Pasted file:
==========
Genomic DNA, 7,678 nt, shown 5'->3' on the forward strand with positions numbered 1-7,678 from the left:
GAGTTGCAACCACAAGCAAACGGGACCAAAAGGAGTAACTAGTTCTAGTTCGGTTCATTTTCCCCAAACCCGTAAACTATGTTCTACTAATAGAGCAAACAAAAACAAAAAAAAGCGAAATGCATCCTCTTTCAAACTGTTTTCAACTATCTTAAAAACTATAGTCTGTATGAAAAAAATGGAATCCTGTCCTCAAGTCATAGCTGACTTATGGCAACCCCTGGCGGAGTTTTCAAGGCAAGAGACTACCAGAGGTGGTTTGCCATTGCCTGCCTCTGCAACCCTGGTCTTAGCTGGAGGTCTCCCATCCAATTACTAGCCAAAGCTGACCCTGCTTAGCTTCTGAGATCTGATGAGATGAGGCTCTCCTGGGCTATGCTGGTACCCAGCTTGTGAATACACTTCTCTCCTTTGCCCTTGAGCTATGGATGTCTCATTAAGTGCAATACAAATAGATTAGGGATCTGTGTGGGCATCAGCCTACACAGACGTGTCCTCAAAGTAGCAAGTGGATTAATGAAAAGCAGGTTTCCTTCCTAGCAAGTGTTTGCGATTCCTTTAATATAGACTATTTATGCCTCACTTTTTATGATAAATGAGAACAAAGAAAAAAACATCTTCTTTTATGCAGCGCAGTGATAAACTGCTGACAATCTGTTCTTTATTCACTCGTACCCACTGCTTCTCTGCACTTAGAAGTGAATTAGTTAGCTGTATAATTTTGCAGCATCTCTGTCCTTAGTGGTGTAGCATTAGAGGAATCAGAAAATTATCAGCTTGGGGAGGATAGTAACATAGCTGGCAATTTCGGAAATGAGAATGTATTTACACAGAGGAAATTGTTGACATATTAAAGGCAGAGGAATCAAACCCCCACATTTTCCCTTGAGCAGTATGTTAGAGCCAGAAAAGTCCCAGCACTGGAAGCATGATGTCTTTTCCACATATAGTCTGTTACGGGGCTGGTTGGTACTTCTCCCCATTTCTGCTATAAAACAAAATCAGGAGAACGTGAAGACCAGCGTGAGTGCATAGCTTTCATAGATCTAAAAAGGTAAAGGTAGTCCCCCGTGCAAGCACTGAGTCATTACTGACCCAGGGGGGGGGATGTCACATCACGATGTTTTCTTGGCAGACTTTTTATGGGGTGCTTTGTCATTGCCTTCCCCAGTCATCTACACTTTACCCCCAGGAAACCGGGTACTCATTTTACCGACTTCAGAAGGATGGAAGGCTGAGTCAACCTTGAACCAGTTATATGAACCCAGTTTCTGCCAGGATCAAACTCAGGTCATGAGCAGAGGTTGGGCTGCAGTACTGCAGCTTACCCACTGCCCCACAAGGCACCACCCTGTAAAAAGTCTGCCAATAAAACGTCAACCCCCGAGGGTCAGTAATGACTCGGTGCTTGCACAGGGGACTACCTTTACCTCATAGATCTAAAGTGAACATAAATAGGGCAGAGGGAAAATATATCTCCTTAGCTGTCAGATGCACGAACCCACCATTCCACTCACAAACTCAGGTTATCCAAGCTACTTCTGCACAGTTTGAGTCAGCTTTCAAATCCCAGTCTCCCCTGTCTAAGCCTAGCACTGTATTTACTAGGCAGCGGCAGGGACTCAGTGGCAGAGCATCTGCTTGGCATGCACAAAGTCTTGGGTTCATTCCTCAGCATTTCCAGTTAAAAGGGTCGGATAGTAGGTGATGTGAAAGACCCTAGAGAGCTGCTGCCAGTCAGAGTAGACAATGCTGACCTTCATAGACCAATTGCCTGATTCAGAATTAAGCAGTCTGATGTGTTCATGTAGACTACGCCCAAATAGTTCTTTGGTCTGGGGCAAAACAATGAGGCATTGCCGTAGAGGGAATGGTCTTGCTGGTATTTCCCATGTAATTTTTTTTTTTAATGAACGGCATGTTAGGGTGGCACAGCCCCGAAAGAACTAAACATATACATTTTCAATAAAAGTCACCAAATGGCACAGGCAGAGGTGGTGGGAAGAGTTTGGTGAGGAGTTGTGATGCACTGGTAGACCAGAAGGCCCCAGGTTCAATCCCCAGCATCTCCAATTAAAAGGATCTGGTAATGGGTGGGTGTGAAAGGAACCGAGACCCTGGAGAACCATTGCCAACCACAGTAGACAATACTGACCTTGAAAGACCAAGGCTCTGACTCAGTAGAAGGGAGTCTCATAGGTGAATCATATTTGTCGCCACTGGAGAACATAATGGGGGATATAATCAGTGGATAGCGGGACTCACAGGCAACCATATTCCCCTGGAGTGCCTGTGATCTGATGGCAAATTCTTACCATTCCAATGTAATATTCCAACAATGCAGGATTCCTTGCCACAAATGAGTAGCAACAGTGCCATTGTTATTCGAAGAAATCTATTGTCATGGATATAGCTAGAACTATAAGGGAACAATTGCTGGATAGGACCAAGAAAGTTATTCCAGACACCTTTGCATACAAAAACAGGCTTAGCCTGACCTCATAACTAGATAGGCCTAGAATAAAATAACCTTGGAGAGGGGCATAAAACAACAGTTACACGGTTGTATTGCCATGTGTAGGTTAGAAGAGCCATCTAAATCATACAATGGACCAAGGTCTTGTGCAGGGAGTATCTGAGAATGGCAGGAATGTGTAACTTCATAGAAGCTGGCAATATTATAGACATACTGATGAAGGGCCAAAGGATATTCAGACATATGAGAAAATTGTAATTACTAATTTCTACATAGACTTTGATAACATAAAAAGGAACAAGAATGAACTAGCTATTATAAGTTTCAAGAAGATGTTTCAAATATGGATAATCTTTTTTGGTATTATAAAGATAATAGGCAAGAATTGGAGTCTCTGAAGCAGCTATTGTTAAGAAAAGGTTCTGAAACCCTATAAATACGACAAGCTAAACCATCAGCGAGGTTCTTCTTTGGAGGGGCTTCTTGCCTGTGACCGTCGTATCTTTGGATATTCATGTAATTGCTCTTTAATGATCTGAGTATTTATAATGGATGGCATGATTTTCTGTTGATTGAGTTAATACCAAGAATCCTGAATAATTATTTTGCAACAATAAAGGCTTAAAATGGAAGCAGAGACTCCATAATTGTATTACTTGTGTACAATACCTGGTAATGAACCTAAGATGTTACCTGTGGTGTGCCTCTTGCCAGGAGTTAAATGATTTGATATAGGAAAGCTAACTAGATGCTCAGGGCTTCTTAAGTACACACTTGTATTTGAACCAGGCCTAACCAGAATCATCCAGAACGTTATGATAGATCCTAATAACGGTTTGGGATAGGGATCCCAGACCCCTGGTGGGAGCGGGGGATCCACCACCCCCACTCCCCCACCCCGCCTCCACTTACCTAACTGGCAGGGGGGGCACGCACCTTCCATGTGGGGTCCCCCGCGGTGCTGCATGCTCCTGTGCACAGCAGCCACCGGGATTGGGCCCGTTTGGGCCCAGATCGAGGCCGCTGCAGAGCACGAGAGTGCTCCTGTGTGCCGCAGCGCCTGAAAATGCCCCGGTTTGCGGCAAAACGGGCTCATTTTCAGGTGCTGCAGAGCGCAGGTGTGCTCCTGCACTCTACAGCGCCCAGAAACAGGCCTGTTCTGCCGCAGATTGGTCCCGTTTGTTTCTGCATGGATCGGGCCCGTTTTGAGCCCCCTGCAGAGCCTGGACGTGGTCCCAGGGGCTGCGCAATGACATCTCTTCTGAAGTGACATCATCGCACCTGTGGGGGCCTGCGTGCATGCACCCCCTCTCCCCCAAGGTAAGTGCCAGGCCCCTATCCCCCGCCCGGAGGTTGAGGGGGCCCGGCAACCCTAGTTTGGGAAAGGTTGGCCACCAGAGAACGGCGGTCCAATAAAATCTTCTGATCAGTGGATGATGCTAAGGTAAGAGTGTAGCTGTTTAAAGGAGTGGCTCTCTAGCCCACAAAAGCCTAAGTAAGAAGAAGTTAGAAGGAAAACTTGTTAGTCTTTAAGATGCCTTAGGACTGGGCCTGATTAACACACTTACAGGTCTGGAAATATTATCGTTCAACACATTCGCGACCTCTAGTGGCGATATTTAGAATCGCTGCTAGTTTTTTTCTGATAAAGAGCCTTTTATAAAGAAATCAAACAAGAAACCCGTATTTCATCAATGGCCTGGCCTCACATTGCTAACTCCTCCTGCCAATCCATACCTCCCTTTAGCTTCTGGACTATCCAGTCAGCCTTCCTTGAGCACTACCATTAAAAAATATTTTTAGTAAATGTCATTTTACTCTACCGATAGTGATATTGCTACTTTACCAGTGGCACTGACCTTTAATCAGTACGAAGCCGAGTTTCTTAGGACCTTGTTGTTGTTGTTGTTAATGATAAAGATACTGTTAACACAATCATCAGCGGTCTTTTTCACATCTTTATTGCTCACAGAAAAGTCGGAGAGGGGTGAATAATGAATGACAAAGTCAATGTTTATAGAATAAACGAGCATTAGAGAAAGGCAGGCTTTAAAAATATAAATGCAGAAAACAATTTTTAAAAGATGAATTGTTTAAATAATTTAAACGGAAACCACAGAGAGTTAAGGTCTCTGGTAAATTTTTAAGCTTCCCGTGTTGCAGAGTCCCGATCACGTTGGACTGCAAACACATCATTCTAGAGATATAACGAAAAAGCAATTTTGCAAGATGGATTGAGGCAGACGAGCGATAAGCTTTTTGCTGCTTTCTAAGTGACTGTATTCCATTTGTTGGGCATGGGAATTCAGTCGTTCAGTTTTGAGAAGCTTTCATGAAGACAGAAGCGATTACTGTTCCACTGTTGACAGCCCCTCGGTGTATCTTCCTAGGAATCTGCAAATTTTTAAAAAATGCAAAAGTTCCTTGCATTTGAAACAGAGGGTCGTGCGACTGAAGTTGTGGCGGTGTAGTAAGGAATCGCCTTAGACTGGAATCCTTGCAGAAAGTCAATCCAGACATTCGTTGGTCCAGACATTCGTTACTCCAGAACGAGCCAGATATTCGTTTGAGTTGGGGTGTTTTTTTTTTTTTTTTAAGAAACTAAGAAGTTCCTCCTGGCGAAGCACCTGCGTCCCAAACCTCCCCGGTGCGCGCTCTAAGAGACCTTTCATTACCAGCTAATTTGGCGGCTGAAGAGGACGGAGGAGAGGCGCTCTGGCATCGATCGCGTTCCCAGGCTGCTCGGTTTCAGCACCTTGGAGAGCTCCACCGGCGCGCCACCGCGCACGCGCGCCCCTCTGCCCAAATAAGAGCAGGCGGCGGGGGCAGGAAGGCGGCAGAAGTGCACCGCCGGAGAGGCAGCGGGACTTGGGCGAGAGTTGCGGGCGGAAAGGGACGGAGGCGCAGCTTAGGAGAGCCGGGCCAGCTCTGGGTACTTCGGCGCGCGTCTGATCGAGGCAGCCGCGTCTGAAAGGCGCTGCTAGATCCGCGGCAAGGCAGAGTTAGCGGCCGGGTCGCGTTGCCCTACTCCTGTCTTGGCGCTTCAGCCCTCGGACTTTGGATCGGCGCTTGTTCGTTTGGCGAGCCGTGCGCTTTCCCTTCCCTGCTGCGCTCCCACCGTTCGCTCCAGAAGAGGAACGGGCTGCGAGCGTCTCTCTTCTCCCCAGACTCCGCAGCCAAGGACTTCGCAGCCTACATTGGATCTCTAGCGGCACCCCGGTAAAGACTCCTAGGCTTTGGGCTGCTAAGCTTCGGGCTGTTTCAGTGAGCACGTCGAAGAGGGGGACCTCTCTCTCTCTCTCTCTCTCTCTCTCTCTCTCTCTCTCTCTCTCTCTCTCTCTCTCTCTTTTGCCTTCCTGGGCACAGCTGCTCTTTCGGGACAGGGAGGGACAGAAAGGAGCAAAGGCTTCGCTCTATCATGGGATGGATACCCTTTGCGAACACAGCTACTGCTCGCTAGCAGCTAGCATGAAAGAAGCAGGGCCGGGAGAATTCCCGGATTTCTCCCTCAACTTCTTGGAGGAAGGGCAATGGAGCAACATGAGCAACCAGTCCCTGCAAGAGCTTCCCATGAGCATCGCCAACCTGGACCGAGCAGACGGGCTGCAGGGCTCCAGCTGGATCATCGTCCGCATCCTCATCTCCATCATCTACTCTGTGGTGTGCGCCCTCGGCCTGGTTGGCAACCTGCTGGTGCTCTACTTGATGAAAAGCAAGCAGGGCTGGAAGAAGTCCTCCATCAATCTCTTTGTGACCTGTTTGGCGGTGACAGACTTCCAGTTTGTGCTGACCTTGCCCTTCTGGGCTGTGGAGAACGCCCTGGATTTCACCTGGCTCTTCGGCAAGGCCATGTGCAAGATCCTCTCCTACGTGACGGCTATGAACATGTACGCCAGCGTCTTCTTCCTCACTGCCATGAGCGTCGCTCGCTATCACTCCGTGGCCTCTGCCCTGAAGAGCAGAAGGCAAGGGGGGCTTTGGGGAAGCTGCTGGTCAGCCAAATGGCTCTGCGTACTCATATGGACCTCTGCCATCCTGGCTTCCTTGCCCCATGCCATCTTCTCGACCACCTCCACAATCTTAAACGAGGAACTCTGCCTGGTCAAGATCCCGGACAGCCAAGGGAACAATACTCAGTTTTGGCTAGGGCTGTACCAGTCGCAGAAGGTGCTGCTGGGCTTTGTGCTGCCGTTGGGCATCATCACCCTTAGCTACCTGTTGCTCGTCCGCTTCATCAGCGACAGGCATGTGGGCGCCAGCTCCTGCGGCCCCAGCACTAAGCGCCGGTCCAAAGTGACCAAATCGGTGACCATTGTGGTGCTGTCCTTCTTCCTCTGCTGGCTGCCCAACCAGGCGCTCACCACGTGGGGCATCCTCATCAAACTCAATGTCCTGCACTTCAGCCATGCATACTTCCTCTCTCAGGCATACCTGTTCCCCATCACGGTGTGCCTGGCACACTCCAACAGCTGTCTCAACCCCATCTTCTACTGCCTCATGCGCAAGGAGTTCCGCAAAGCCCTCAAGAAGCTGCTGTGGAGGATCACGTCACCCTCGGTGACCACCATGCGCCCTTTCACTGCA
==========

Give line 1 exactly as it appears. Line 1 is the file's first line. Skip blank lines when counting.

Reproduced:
Genomic DNA, 7,678 nt, shown 5'->3' on the forward strand with positions numbered 1-7,678 from the left: